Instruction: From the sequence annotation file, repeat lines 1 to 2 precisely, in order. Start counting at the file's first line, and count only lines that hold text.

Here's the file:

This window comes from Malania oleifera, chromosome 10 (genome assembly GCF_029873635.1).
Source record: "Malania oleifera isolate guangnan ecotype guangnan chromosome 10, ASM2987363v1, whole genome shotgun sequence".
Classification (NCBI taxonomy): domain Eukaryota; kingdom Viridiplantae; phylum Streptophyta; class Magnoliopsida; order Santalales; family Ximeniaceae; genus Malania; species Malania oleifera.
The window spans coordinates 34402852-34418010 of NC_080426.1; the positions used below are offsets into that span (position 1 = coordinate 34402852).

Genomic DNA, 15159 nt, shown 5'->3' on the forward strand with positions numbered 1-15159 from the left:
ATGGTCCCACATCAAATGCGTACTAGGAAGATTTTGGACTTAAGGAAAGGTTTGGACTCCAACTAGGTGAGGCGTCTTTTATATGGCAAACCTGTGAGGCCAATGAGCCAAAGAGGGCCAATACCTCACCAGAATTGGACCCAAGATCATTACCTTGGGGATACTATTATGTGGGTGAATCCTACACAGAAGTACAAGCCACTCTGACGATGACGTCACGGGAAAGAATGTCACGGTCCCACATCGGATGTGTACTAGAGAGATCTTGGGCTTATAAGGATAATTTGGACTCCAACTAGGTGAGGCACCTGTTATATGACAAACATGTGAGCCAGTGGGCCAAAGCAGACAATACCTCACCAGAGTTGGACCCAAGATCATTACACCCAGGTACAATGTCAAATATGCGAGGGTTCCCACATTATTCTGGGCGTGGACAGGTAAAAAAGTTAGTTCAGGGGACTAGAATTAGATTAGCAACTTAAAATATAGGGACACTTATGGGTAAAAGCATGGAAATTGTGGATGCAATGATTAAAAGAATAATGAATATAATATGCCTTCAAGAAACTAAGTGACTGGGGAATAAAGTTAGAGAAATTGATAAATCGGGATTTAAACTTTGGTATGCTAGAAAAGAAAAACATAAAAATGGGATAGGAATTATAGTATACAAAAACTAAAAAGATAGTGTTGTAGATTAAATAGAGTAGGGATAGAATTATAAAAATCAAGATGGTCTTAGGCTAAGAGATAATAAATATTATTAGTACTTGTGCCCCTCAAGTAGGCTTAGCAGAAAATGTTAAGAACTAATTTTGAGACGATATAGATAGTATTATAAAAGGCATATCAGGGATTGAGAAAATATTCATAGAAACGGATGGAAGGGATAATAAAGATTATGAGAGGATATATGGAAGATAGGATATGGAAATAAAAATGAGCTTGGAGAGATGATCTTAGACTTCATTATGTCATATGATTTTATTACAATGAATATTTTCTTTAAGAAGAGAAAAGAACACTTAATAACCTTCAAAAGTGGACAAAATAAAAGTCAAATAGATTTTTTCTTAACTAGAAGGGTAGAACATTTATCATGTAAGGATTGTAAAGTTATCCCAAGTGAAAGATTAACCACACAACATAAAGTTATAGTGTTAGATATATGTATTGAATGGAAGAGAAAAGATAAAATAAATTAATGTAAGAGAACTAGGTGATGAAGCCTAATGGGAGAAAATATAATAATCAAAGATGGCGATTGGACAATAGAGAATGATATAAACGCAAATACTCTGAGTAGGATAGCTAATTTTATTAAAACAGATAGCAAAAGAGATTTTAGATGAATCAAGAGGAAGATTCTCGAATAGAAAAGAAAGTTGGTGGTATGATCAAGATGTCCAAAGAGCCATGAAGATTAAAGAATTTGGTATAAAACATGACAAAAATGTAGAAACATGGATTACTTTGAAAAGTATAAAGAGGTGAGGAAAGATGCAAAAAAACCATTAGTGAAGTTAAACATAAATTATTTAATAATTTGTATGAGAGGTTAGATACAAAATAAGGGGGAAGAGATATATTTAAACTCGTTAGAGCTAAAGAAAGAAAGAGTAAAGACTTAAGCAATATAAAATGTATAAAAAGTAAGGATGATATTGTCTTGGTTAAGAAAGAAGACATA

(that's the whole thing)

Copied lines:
This window comes from Malania oleifera, chromosome 10 (genome assembly GCF_029873635.1).
Source record: "Malania oleifera isolate guangnan ecotype guangnan chromosome 10, ASM2987363v1, whole genome shotgun sequence".